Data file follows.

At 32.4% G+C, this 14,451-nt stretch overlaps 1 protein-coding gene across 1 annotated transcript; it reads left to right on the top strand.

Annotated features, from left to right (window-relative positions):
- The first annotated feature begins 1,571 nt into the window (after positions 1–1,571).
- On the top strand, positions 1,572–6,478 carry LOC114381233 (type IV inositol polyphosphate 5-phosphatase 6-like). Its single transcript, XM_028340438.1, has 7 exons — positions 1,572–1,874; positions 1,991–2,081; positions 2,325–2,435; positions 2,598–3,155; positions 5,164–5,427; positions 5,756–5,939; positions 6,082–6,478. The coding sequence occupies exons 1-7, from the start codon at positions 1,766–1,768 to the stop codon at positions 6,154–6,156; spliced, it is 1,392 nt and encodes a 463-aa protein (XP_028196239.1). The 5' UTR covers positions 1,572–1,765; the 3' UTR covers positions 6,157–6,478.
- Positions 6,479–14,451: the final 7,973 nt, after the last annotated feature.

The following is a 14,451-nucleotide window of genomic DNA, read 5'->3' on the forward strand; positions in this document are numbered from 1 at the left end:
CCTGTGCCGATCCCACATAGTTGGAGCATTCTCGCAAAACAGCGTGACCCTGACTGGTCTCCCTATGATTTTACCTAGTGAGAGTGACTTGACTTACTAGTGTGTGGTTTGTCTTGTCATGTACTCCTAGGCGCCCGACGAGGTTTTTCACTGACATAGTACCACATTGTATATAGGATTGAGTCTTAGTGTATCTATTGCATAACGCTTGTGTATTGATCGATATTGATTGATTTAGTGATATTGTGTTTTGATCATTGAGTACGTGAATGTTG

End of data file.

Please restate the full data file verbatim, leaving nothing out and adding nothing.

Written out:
At 32.4% G+C, this 14,451-nt stretch overlaps 1 protein-coding gene across 1 annotated transcript; it reads left to right on the top strand.

Annotated features, from left to right (window-relative positions):
- The first annotated feature begins 1,571 nt into the window (after positions 1–1,571).
- On the top strand, positions 1,572–6,478 carry LOC114381233 (type IV inositol polyphosphate 5-phosphatase 6-like). Its single transcript, XM_028340438.1, has 7 exons — positions 1,572–1,874; positions 1,991–2,081; positions 2,325–2,435; positions 2,598–3,155; positions 5,164–5,427; positions 5,756–5,939; positions 6,082–6,478. The coding sequence occupies exons 1-7, from the start codon at positions 1,766–1,768 to the stop codon at positions 6,154–6,156; spliced, it is 1,392 nt and encodes a 463-aa protein (XP_028196239.1). The 5' UTR covers positions 1,572–1,765; the 3' UTR covers positions 6,157–6,478.
- Positions 6,479–14,451: the final 7,973 nt, after the last annotated feature.

The following is a 14,451-nucleotide window of genomic DNA, read 5'->3' on the forward strand; positions in this document are numbered from 1 at the left end:
CCTGTGCCGATCCCACATAGTTGGAGCATTCTCGCAAAACAGCGTGACCCTGACTGGTCTCCCTATGATTTTACCTAGTGAGAGTGACTTGACTTACTAGTGTGTGGTTTGTCTTGTCATGTACTCCTAGGCGCCCGACGAGGTTTTTCACTGACATAGTACCACATTGTATATAGGATTGAGTCTTAGTGTATCTATTGCATAACGCTTGTGTATTGATCGATATTGATTGATTTAGTGATATTGTGTTTTGATCATTGAGTACGTGAATGTTG